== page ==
But wait, there's more! If you take a closer look, you will see a new Spring cover crop beginning to emerge. It is the summer special of Buckwheat and Vetch. This combination is also a helpful blend to help the vines uptake of phosphorus (a macronutrient along with nitrogen and potassium), as well as nitrogen from the Vetch. Check for new photos in the May report.

Now, onto the details of the first period of the growing season. April 1st is the start of the growing season and this is day 91 for the Julian calendar year 2010. We have accumulated 5.32 inches of rain since the 1st of April and that is 4.01 inches more than the 1.31 inches during the same period in 2009. Q1 2010 rainfall was 17.55 inches and was 4.14 inches more than the 13.41 inches of rain for Q1 2009. The historical 30 year average for Q1 is 19.72 inches of rain, or 536,384 gallons per acre.

We have recorded 2.72 degree days for April 2010. Our highest high was 73.9 and our lowest high was 70.4. Our lowest low was 29.3 and our highest low was 30.9 degrees Fahrenheit. For comparison, we did record 10 degree days in 2009, but no degree days for April 2008 or April 2007; about 25 degree days for April 2006 and 49 degree days for April 2005.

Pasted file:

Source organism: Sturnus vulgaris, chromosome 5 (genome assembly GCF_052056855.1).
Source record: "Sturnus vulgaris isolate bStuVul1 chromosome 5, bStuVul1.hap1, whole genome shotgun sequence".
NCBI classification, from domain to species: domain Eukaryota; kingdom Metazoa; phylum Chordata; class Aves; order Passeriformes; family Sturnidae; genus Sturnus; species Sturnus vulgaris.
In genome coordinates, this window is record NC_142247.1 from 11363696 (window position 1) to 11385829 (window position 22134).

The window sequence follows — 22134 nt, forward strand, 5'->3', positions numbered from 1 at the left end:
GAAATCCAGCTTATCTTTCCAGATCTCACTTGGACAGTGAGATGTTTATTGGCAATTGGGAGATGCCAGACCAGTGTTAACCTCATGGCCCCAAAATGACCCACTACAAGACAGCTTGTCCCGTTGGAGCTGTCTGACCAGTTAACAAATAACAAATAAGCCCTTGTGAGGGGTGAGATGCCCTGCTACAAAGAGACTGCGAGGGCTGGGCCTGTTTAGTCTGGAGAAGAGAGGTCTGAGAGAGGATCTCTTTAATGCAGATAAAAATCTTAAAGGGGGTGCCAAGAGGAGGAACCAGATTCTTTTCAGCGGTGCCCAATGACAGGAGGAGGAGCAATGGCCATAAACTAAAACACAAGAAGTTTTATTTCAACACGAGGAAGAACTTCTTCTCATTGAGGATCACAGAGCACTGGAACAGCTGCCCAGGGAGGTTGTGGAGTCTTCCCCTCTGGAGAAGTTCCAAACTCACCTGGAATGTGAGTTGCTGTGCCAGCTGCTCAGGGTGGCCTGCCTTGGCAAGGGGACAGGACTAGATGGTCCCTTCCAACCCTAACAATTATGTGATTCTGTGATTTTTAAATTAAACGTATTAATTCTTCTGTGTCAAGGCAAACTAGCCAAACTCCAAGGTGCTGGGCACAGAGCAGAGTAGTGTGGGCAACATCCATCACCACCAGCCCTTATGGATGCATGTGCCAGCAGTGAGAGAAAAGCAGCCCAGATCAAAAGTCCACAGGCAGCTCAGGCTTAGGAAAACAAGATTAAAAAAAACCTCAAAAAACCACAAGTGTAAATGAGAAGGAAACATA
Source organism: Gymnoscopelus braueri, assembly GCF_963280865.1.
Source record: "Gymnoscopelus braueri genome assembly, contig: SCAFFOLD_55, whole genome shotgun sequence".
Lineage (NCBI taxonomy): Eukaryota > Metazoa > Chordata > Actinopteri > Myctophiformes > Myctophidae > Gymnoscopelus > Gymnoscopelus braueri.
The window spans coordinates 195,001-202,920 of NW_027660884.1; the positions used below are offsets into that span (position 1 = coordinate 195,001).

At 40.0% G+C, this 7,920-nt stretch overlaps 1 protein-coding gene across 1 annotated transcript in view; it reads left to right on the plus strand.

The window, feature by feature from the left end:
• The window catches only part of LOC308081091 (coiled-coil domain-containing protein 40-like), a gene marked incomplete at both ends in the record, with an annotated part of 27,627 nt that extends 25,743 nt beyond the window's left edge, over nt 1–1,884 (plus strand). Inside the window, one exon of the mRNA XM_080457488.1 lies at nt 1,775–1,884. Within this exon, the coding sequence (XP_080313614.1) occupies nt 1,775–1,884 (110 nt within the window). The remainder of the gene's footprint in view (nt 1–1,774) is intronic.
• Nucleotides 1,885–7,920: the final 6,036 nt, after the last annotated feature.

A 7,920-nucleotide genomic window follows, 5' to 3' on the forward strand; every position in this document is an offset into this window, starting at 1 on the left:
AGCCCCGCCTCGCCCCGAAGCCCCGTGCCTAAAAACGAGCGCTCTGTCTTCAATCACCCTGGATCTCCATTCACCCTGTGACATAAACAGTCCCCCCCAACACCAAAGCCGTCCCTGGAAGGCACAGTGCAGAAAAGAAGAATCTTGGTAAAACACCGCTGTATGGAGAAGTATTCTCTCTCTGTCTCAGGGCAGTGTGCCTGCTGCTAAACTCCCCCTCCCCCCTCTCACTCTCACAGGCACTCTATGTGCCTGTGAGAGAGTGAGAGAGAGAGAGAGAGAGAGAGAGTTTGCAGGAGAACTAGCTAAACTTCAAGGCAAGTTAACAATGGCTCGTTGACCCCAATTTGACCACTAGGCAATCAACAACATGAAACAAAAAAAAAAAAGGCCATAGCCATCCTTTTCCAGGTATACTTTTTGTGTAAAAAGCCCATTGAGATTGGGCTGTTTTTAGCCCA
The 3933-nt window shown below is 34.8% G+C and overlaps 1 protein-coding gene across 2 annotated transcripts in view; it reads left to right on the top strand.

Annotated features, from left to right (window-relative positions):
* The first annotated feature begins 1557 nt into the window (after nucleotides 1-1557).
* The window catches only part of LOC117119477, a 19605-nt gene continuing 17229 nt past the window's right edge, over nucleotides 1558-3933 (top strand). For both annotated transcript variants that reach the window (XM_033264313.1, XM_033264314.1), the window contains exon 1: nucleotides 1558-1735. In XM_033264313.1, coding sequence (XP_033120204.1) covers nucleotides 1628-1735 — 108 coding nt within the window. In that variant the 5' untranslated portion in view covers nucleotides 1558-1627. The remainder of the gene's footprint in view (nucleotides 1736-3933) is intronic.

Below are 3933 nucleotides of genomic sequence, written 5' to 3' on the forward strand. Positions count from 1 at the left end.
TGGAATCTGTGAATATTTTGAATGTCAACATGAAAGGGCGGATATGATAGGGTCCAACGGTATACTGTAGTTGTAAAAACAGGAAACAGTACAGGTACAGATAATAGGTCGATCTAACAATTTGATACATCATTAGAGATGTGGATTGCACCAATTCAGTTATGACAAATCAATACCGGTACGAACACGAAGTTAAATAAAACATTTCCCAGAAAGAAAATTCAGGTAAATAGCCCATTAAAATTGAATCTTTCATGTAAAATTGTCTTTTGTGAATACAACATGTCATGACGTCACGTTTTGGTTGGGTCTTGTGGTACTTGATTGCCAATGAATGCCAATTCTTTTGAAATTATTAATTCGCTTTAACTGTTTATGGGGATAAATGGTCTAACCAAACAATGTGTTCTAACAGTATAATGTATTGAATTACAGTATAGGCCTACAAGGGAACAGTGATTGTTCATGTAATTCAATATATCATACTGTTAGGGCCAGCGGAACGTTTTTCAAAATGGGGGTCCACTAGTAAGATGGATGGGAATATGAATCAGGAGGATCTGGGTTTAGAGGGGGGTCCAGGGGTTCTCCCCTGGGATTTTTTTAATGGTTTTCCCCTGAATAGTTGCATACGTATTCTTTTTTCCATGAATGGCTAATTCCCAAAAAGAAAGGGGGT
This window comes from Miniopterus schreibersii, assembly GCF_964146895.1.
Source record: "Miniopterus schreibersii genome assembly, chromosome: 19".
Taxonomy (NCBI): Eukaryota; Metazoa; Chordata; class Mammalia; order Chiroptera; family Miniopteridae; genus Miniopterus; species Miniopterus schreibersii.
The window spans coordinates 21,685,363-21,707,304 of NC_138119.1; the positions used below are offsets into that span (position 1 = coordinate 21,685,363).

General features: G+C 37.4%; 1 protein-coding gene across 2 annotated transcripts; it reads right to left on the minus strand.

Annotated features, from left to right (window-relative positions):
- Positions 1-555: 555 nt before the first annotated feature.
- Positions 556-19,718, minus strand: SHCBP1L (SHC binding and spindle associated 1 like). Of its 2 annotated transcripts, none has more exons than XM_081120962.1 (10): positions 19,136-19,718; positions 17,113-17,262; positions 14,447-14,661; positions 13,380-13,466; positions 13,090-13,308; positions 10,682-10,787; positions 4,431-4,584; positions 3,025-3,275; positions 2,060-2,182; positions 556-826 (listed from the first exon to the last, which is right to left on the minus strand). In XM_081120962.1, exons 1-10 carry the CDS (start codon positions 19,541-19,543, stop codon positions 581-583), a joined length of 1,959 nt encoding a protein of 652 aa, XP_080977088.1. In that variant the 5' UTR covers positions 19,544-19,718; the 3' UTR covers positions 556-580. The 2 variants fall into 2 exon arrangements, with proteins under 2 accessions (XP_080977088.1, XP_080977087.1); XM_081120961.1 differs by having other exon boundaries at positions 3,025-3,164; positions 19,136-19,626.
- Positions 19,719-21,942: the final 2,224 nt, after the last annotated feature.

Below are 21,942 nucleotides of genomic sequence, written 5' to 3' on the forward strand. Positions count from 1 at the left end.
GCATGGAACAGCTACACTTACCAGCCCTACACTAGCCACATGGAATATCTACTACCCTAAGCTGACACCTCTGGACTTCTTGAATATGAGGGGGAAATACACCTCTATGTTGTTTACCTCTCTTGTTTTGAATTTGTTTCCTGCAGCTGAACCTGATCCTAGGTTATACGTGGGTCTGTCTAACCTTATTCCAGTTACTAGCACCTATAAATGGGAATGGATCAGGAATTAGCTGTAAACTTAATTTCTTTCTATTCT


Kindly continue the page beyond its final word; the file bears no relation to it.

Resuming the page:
Well, that pretty much puts a wrap around April, 2010. In what is seeming to be a year of change and uncertainty, (this describes every year if you farm the land), we are reminded of the immortal words (and illustrations by Norman Mingo) of Alfred E. Neuwman: "What, me worry?"

You may not know, Mr. Neuwman has also run for the office of the President several times under write-in candidate status (with his name misspelled) with the slogan "You could do worse... and you always have!"

For more inspiration, and a tip on how to remove gum from a shag carpet, you can follow this link:

Kindest Regards,